The poet is at the end of his tether. He is a teacher who has lost his zest for teaching.
Indeed, he can no longer see the point of attempting to drag his pack of unruly children into an
appreciation of anything.
He makes the decision to give up and save his strength for himself. He will simply pass the time waiting
for the bell to ring.
ABOUT THE POET
David Herbert Lawrence was born in Nottinghamshire in September 1885, the fourth child of an
uneducated coal miner.
This working class background, together with constant friction with his illiterate and drunken father,
provided him much material for his later poetry, novels and short stories.
He initially went to Beauvale Board School but then won a scholarship to attend Nottingham High School.
His first employment was as a junior clerk at a surgical appliances factory until forced to resign because
of T.B. It was during his period of convalescence that he gained his extreme love for reading, writing and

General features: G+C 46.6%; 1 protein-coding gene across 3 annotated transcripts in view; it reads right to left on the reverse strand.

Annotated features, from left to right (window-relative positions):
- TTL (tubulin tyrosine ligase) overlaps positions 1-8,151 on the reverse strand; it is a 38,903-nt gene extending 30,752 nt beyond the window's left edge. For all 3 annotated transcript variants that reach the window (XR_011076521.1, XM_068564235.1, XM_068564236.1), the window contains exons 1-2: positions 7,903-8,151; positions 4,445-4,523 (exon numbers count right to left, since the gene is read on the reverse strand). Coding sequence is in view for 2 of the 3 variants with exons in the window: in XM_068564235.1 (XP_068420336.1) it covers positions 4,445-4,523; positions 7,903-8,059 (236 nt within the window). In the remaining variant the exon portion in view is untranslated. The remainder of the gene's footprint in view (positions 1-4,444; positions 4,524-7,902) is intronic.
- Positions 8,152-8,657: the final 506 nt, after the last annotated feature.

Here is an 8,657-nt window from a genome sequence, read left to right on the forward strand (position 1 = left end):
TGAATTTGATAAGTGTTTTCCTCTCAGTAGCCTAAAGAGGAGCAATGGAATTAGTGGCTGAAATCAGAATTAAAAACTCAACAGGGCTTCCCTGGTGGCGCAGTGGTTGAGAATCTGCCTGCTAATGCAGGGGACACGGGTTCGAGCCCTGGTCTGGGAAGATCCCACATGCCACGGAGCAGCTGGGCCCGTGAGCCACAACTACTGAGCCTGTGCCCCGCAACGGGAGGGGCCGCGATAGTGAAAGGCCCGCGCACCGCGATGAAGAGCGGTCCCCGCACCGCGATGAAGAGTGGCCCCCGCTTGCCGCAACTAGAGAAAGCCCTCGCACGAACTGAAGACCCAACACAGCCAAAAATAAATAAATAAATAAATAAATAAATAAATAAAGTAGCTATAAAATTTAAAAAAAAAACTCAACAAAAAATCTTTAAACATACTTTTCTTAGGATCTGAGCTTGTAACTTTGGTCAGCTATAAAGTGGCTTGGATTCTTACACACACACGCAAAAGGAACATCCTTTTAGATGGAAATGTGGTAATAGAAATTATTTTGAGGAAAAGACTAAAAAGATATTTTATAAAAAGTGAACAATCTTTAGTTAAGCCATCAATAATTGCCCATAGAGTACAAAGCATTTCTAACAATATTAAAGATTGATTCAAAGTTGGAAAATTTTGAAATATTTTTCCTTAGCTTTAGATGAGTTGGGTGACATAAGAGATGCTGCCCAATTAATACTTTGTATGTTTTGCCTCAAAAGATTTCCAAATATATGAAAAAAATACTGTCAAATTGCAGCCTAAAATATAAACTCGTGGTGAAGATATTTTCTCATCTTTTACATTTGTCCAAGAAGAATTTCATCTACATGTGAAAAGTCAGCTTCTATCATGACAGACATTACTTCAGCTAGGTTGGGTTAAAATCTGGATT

From 1902 to 1906, he served as a student teacher in his hometown of Eastwood, whereupon he studied
and acquired a teaching certificate from University College, Nottingham.
It was during those years that he wrote his first poems, some short stories, and a novel which was
published as The White Peacock.
The young Lawrence hated teaching -- a theme made clear in his poem "Last Lesson of the
Afternoon" -- but luckily his writing ability caught the eye of major publishers and enabled him to
follow a professional career as a writer and an artist.
He achieved a massive reputation as a novelist and a poet. His most famous books were Sons and
Lovers and Lady Chatterly's Lover.
During the 1st World War, Lawrence was accused of spying for the Germans and was constantly
harassed by the British authorities. As soon as the war ended, therefore, he left England to live in Italy
-- where he wrote his now famous poem "Snake".
He died of T.B. in March 1930 while at a sanatorium in France. He was just 45 years of age.
Have you looked at the questions
in the right column?